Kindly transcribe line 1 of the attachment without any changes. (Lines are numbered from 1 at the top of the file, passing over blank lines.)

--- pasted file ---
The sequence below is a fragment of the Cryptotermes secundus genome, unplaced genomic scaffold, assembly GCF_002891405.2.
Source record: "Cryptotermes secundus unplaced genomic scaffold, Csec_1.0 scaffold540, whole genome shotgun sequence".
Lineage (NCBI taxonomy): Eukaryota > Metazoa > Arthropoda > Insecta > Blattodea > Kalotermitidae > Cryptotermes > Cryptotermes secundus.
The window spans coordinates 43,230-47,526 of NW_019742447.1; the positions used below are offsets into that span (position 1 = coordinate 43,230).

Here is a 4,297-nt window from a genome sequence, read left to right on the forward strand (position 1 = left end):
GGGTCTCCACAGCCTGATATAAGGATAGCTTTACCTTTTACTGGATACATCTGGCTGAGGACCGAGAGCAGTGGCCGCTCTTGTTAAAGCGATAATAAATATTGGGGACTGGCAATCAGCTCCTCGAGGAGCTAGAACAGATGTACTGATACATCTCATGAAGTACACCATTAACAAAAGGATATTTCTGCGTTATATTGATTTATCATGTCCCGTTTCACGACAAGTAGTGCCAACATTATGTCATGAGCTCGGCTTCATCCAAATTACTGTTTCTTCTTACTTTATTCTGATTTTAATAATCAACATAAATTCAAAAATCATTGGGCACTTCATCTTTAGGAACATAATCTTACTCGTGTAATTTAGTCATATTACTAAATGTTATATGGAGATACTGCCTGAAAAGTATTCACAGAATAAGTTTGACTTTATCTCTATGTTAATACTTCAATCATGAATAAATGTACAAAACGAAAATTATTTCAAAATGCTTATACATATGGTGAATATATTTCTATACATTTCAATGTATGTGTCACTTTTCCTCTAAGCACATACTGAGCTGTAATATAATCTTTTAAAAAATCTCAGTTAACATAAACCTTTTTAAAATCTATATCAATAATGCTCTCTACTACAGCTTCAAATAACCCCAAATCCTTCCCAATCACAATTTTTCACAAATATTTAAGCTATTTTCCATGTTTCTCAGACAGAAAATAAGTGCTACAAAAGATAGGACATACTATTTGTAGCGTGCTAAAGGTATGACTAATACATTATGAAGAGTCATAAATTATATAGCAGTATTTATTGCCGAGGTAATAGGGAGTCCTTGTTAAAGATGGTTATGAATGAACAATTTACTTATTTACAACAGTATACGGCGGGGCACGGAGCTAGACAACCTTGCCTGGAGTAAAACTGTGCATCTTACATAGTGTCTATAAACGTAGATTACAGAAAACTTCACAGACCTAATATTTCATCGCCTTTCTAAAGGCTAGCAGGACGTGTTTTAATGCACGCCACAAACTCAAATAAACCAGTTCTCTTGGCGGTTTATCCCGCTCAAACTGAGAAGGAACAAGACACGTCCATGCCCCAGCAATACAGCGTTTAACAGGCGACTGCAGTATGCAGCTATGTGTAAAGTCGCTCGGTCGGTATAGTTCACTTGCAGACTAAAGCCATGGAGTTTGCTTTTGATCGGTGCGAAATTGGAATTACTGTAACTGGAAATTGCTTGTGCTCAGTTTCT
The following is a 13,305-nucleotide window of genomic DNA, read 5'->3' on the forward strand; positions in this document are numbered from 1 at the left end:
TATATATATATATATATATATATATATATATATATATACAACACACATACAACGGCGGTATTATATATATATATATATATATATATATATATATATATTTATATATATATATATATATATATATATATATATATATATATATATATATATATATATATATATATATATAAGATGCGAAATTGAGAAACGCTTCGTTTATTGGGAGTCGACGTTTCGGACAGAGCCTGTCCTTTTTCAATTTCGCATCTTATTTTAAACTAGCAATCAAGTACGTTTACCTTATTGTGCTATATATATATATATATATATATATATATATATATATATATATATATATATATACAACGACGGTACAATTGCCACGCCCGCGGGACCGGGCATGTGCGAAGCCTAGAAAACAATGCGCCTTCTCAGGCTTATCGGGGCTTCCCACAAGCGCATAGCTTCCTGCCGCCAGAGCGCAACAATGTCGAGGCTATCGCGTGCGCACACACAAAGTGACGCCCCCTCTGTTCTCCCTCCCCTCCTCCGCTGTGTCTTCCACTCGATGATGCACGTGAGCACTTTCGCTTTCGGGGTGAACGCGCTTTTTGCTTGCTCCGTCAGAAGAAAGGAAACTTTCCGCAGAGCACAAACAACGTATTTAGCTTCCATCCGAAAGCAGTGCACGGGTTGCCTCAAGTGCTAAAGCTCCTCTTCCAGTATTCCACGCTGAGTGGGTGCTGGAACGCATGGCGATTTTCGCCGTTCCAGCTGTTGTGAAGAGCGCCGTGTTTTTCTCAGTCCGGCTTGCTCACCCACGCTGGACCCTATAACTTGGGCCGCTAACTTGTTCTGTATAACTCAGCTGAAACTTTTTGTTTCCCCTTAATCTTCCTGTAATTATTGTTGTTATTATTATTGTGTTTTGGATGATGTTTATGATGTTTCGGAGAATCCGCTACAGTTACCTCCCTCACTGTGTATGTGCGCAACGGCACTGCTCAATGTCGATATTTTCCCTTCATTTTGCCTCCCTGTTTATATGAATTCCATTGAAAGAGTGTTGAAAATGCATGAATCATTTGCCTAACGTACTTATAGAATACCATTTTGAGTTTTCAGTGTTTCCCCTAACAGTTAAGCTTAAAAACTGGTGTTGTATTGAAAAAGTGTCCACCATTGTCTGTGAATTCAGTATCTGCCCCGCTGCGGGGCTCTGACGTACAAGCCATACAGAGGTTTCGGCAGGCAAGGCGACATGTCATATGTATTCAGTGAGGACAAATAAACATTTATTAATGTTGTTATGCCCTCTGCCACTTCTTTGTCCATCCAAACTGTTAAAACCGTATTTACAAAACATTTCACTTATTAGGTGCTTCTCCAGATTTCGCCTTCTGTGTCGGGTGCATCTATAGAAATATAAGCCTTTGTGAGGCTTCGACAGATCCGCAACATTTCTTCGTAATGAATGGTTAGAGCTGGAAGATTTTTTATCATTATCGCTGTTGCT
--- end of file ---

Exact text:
The sequence below is a fragment of the Cryptotermes secundus genome, unplaced genomic scaffold, assembly GCF_002891405.2.